DragonFly users List (threaded) for 2006-11
Fwd: load balancing
On 10/31/06, Joerg Sonnenberger <joerg@xxxxxxxxxxxxxxxxx> wrote:
On Tue, Oct 31, 2006 at 12:24:05AM +0100, Simon 'corecode' Schubert wrote:
> Joerg Sonnenberger wrote:
> >The problem with proxy architectures is of course the second copying,
> >esp. kernel -> userland -> kernel, which can put a bunch of additional
> >load on frontend machines. Using approaches similar to state-full
> >firewall handling e.g. of FTP can be used for this as well, e.g. make it
> >a transparent proxy. This is a lot more work though. I'm not aware of
> >any such Open Source solution though. It shouldn't be hard to do that
> >e.g. in a small kernel module though.
> are you thinking of a way to bond two file descriptors together? that
> would be nice. first you do all header processing and whatnot, and then
> you just say
> bond_fd(server_fd /* read side */, client_fd /* write side */);
That and/or a generalised sendfile. That would be more in the line of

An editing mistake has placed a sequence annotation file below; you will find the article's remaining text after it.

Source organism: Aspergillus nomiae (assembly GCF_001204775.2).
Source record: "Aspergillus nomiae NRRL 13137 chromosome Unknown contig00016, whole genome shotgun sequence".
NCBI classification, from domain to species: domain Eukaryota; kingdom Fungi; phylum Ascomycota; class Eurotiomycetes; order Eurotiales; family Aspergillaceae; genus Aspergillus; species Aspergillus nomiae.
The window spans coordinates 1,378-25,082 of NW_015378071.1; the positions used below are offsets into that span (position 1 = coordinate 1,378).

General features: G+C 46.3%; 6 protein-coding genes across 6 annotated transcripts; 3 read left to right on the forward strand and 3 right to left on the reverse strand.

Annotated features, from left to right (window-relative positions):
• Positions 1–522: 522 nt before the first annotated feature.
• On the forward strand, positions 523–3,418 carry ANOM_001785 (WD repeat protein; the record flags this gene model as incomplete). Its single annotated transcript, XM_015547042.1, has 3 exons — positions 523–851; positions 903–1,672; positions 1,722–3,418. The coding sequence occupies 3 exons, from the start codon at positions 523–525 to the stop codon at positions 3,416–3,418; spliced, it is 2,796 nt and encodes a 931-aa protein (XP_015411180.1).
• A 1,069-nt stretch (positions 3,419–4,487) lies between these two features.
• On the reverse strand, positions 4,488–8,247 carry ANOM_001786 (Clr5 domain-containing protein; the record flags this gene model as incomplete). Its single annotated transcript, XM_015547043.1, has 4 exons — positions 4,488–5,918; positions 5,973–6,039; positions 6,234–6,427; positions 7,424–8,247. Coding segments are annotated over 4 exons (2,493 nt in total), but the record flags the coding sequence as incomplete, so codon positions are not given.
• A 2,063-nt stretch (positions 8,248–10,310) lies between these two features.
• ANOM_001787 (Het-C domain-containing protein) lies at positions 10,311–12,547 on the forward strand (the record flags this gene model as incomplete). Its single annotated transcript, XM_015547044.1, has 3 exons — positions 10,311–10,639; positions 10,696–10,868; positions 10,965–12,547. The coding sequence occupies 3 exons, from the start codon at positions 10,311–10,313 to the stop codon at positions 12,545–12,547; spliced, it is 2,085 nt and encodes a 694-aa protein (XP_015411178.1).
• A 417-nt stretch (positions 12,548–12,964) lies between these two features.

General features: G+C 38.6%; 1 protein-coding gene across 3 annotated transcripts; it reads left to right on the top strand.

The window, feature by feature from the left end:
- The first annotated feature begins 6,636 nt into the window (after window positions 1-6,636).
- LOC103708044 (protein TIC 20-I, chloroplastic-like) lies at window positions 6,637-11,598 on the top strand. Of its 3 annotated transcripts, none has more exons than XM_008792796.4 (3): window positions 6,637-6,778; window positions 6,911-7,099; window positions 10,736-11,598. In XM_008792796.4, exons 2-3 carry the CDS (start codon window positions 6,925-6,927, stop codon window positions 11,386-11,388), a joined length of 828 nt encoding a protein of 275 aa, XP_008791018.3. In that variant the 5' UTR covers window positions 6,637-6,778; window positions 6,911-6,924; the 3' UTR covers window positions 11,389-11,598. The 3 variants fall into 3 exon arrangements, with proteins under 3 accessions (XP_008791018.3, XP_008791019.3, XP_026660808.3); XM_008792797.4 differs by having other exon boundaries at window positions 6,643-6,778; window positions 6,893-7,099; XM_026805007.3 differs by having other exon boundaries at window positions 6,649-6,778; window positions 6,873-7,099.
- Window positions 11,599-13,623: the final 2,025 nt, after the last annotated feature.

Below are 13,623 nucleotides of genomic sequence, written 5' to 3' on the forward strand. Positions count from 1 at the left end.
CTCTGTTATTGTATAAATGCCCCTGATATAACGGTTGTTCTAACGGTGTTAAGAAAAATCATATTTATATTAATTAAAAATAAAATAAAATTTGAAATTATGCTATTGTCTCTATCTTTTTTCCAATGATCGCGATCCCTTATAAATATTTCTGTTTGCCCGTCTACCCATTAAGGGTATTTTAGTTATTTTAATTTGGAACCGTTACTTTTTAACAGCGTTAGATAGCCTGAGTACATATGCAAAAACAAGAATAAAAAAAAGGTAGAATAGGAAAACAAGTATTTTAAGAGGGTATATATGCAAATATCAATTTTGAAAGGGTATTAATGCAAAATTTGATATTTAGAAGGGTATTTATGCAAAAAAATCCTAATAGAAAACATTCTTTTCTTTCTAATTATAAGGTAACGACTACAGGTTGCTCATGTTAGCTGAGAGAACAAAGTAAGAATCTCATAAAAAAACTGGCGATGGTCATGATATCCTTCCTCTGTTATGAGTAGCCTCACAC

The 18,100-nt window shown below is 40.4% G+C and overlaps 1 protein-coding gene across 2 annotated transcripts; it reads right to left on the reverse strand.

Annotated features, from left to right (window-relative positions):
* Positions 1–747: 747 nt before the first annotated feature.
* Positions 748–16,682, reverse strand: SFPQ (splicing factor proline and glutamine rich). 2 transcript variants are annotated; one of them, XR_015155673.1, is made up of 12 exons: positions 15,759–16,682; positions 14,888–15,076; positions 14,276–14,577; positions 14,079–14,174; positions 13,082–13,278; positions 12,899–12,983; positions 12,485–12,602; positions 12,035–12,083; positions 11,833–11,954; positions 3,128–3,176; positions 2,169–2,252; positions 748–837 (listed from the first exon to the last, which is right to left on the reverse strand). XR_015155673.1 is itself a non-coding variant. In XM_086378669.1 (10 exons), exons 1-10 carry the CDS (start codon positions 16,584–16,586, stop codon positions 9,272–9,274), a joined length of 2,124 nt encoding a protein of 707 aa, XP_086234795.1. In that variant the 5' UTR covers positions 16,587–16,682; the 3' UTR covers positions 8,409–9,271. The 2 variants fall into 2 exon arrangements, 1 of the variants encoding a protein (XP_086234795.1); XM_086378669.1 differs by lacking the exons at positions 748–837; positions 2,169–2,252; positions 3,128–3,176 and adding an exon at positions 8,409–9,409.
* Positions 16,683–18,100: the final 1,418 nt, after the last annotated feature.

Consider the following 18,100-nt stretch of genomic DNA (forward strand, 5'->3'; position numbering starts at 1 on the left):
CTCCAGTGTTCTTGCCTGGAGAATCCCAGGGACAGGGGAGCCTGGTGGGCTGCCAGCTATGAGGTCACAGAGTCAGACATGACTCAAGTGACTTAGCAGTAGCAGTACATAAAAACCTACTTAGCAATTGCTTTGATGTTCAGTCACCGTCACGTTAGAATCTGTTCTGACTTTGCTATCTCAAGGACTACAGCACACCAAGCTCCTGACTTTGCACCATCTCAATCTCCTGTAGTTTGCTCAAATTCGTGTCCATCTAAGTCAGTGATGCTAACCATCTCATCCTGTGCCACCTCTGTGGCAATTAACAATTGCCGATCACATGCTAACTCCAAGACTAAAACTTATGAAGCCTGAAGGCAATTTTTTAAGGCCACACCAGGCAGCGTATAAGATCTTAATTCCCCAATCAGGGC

sendfile(src, dst, size), whre src can be a socket as well. Both is
useful for a number of situations to avoid unncessary round trips.
check out the new splice() and tee() syscalls on linux, they allow for
zero-copy data movement...
quoting from Linus Torvalds explanation:
Now, the advantage of splice()/tee() is that you can do zero-copy movement
of data, and unlike sendfile() you can do it on _arbitrary_ data (and, as
shown by "tee()", it's more than just sending the data to somebody else:
you can duplicate the data and choose to forward it to two or more
different users - for things like logging etc).
So while sendfile() can send files (surprise surprise), splice() really is
a general "read/write in user space" and then some, so you can forward
data from one socket to another, without ever copying it into user space.
Or, rather than just a boring socket->socket forwarding, you could, for
example, forward data that comes from a MPEG-4 hardware encoder, and tee()
it to duplicate the stream, and write one of the streams to disk, and the
other one to a socket for a real-time broadcast. Again, all without
actually physically copying it around in memory.
Miguel Sousa Filipe